Not only does Kanile’a produce ukulele masterpieces, but they also do so while supporting the reforestation of Hawaii through their passion project, “Reforest Hawaii”. Some of their notable artists and supporters are Honoka, Fenge, Kelly Boy Delima of Kapena, Aldrine Guerrero, Cas Haley, Kolohe Kai, Hook, Don Alder, Lil’ Rev, Wilie K., Karlie G, and Don Alder.
Beautiful and highly sought after KoAloha ukuleles are another of the “K Brands” from Hawaii. The name is derived from the Hawaiian words “kou” and “aloha”, meaning “your love” and also includes the word koa, a native Hawaiian wood used to make ukuleles. Founded in 1995 by Alvin Okami, it is a family run business that handcrafts their ukuleles from quality woods and materials. Particular attention is given to each instrument’s ergonomic design to ensure ease and comfort in playability. Many players testify that not only is the sound spectacular, it also feels good to play.
Their Legendary Koa series is produced in their new factory in Kaka’ako and sells for around $1,000-$1,500, depending on the size of the instrument. They also offer a Pikake Koa series, which are the same except in a satin finish rather than gloss. The new Mango series contains wood from mango trees, which are not native to Hawaii, so the supply is limited. The Opio series uses Asian acacia wood for a deeper tone, and are at a more mid-range price around $1,000. The overall price range for KoAlohai is $500-$2500, and custom orders may get even higher than that. At that price, they are aimed for intermediate players and up, but if a beginner wants to shell out money for a quality instrument from the start, they definitely can.
KoAloha also started a line called KoAlona, which offers more budget-friendly instrument choices. These instruments are built in China, then finished in Hawaii. Although budget-friendly, models are solid wood and start at around $200.
KoAloha has earned a reputation for instantly recognizable ukuleles. Distinguishing features of KoAloha ukuleles are the five-point, crown-shaped headstocks and Musibi soundholes, which are a rounded, triangular shape. KoAloha also builds with their own signature unibrace, a one-piece internal bracing support for the top, back, and sides. Their instruments are built to stand the tests of time and last for generations. Their “Better than the Weather” warranty guarantees repair or replacement if your ukulele exhibits faulty workmanship, defective materials, or wood movement, but be sure to employ a humidifier, because cracking due to improper care is not covered.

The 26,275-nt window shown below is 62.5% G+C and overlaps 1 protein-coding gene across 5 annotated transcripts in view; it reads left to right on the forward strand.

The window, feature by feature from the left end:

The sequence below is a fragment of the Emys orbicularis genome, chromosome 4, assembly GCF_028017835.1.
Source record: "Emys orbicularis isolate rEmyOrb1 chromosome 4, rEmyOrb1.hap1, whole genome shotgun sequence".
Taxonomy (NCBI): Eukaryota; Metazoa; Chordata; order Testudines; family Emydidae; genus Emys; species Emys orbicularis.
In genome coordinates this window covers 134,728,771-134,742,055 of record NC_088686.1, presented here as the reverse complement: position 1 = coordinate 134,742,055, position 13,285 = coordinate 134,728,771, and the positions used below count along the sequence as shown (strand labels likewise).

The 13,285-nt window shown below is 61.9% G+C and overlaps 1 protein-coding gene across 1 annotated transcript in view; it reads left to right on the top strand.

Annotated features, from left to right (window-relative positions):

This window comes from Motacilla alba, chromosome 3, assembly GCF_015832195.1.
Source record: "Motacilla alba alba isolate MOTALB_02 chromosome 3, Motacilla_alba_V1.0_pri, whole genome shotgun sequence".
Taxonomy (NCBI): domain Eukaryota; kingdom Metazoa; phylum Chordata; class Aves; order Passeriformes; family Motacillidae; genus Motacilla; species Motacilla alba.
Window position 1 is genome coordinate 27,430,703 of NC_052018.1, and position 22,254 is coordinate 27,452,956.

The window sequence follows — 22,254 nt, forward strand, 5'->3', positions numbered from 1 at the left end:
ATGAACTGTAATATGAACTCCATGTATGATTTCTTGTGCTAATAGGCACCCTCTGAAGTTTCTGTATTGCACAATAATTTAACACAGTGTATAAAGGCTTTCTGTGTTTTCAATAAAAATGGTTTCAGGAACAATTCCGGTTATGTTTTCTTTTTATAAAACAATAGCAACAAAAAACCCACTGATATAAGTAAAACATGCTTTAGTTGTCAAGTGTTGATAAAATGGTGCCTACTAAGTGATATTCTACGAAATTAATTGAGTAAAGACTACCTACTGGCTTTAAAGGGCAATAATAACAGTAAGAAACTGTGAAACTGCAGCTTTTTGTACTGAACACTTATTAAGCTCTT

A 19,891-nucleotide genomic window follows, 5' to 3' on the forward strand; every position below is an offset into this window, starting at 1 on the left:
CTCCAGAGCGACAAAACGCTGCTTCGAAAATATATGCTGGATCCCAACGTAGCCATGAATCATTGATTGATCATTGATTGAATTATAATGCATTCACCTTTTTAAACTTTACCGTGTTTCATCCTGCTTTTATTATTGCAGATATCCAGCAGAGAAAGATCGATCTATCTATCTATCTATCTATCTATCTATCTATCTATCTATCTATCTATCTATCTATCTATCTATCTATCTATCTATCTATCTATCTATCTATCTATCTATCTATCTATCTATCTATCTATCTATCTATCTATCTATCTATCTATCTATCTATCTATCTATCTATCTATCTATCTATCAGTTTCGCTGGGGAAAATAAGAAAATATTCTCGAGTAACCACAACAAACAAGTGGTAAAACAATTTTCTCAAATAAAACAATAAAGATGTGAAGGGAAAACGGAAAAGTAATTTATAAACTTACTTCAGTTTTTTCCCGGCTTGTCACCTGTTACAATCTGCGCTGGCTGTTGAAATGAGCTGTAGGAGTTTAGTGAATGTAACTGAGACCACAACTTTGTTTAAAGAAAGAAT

KoAloha is a very giving company and builds ukuleles for children in impoverished areas. Supporting artists include Herb Ohta Jr., Daniel Ho, Britt Paiva, Victoria Vox, and Raiatea Helm.
Arguably the most sought after ukulele around, Martin ukuleles are some of the finest ukuleles in the world. Considered a top acoustic guitar maker, C.F. Martin & Co. was established in 1833, however, it was in 1917 that the company published their first ukulele pamphlet announcing its newest instrument. They developed five series categorized as style 0, 1, 2, 3, and 5 (there is no style 4, and there’s no confirmation of what might have happened). Ukulele from this era are considered vintage and can fetch a very high price with collectors.
Martin’s top-notch craftsmanship coupled with their use of only the best tonewoods and hardware creates exquisite instruments at the professional level, keeping up with the Hawaiian makers. Unique tonewoods are also used in some models, such as bamboo, cherry woods, and flamed koa. Currently, their lowest price is their S1 (soprano) ukulele which sells for $400 and is made of solid mahogany. The C1K (concert koa) and T1K (tenor koa) are solid koa models at about $500. Their simple, understated design keeps these ukuleles at the low end of Martin’s prices. This series is ideal for intermediate players looking for a step-up instrument, or beginners who are looking for a head start.
If price isn’t a factor, take a look at the 2K Concert and 2K Tenor for under $2,000. Fans of Israel Kamakawiwo’ole may be interested in the Commemorative Custom Artist Ukulele, the 1T IZ (tenor). History buffs might appreciate the new Martin Konter Ukulele, which is a replica of the historical instrument once owned by Richard Konter. On his journey to the North Pole on a famous expedition in 1926, Konter traveled with his ukulele and acquired 15 signatures, some of which are quite famous.
For those looking for the top of the line, the Martin 5K is a soprano model crafted with a high-flamed Hawaiian koa top, back, and sides finished in a polished gloss, with abalone pearl appointments, and currently sells for under $5,000. Martin tends to do a limited run on select models, so if you’re interested keep in mind there is limited time on some instrument models.
If you want the very best and don’t mind paying for it, Martin could be the brand for you. Reputable artists that have played Martin ukuleles include Eddie Vader, Israel Kamakawiwo’ole, and Cliff Edwards.
The most historical of the “K Brands” from Oahu, Kamaka is one of the best family-owned Hawaiian ukulele makers. Established in 1916 by Samuel Kaialiilii Kamaka, the company has been passed down for four generations and has been around for all of the ukulele’s biggest moments. Highly regarded for their instruments’ full sound and durability, what sets Kamaka ukuleles apart is the sound of their instruments and high build quality.